Getting to Barahona from the Santo Domingo airport turned into a raucous dance party. Our driver, Jairo, and his wife Julia were most accommodating when we asked for merengue music (merengue is the national dance/music of the Dominican Republic). Julia flipped through radio stations while Chanel and Summer busted out moves, limited only by their inability to stand up.
Adding to the carnival atmosphere were vendors approaching us while we were stuck in Santo Domingo traffic. First we purchased a savory, deep fried snack. And THEN, big, buttery cashews that were addictive. We had to buy more. Most curious were the vendors peddling windshield wipers. Really? There’s a large market share of buyers purchasing windshield wipers on the way home?
The dance party was kicked up a notch when Jairo purchased a CD featuring “Omega!” to satisfy our merengue craving. Do yourself a favor and see if you can listen to Omega on Pandora. Or better yet, mention “Omega” to a Dominican and their eyebrows will raise with delight and they’ll repeat “OMEGA!” and everyone will laugh knowingly. This has already happened numerous times on our short stay.
Barahona isn’t frequented by most tourists, but those who visit won’t want to leave. We arrived at Casa del Mar Lodge to breathtaking vistas of a rocky ocean. We had variations on that theme while brushing our teeth, eating breakfast on the veranda, in the pool, from the hot tub, from the hammock, from the restaurant–there’s a spectacular ocean view everywhere! No wonder we chose to spend two entire days soaking up the serene atmosphere.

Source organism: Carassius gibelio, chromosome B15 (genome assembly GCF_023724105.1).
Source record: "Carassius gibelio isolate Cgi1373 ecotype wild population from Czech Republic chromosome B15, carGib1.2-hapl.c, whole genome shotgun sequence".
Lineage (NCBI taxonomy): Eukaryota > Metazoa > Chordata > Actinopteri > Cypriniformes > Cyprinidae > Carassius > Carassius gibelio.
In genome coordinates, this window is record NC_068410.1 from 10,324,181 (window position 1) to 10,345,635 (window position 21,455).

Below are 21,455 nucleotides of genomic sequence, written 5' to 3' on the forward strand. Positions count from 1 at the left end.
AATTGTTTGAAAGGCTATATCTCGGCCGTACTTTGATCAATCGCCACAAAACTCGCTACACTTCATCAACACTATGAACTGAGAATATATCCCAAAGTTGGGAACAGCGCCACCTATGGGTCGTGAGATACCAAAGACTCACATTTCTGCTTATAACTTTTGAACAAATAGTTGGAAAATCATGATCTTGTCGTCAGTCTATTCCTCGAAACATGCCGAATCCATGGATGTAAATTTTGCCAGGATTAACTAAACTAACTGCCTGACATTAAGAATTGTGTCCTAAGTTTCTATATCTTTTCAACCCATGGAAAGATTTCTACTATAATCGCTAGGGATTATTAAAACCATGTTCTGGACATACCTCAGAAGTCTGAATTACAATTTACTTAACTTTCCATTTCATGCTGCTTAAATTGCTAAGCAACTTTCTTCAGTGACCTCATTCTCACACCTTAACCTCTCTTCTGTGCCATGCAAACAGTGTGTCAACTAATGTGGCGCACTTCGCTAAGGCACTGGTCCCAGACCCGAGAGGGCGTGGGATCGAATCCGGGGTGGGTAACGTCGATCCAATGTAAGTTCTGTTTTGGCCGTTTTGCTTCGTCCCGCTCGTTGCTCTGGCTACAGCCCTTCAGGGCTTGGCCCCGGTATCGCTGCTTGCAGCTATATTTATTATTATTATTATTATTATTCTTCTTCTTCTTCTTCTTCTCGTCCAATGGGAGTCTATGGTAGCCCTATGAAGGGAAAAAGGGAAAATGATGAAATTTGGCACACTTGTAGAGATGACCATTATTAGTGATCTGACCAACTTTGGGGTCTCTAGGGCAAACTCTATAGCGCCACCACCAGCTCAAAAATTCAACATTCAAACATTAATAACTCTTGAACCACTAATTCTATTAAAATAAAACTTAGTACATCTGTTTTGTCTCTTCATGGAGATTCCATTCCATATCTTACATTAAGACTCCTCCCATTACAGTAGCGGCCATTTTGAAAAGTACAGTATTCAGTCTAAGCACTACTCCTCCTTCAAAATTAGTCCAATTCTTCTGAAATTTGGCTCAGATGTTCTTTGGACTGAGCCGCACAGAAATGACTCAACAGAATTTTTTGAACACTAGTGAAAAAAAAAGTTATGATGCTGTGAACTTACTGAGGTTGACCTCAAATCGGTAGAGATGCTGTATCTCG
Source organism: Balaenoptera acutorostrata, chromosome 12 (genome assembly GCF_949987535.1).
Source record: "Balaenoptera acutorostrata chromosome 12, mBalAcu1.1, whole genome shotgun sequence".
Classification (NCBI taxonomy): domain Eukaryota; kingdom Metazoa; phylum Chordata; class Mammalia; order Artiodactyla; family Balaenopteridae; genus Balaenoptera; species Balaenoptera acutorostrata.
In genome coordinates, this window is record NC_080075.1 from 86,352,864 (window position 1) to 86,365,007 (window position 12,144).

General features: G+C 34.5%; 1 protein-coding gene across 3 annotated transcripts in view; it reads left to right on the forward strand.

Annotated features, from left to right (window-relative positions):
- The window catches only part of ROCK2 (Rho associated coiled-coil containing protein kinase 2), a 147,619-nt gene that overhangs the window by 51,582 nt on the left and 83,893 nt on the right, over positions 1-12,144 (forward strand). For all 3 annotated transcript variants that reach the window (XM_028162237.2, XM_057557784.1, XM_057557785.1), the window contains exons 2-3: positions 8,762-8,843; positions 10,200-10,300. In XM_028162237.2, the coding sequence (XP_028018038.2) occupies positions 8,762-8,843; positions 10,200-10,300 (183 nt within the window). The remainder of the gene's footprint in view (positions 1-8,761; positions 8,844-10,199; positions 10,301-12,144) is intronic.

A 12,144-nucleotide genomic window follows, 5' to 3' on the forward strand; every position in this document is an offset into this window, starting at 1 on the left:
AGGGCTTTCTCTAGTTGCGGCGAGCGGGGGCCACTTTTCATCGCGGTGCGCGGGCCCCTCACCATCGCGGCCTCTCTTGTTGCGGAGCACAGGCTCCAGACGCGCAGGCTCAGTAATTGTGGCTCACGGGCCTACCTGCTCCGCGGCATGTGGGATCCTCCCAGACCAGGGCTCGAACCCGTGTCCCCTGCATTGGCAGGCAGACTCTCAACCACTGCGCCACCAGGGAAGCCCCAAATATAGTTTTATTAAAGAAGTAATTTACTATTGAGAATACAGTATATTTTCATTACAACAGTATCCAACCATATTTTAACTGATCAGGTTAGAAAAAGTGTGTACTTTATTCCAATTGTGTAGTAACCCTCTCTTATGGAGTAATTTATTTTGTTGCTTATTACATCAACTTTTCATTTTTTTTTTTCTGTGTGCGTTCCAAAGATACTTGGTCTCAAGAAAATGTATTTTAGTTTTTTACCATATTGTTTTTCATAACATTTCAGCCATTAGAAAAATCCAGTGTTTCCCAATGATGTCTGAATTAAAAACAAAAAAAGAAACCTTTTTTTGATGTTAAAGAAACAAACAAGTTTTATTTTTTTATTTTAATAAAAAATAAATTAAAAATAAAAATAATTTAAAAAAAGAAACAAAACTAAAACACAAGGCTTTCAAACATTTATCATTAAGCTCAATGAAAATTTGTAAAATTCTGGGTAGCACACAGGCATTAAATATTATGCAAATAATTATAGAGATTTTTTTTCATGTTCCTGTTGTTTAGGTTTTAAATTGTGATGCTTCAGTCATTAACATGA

And the beach is so accessible! Chanel and Summer ran on the beach. I power walked. Well, really it was more of a walk. A stroll, I guess, rewarded with a pile of sea glass! There was a protected pool formed by rocks that was perfect when we needed to cool down.
On Thursday, Jairo took us to Bahia de las Aguilas in Jaragua National Park. We stopped for amazing ocean views high above the water before descending to the beach. The landscape is otherworldly: dry scrub brush, volcanic rock, and cactus. The beach is dreamy: six miles of white sand and the palest blue crystalline water. The water is so calm we could float on our backs!
Before we returned to the lodge, Jairo took us to meet his family–his four sons, parents, uncle, a nephew. What a highlight it was to spend some time with them while his father played the guitar.
There’s really nothing to mention about our last day at Casa del Mar. Unless you want to hear about a splendid massage in a treehouse, lazing by the pool, reading, playing cards into the wee hours. Why would I mention that?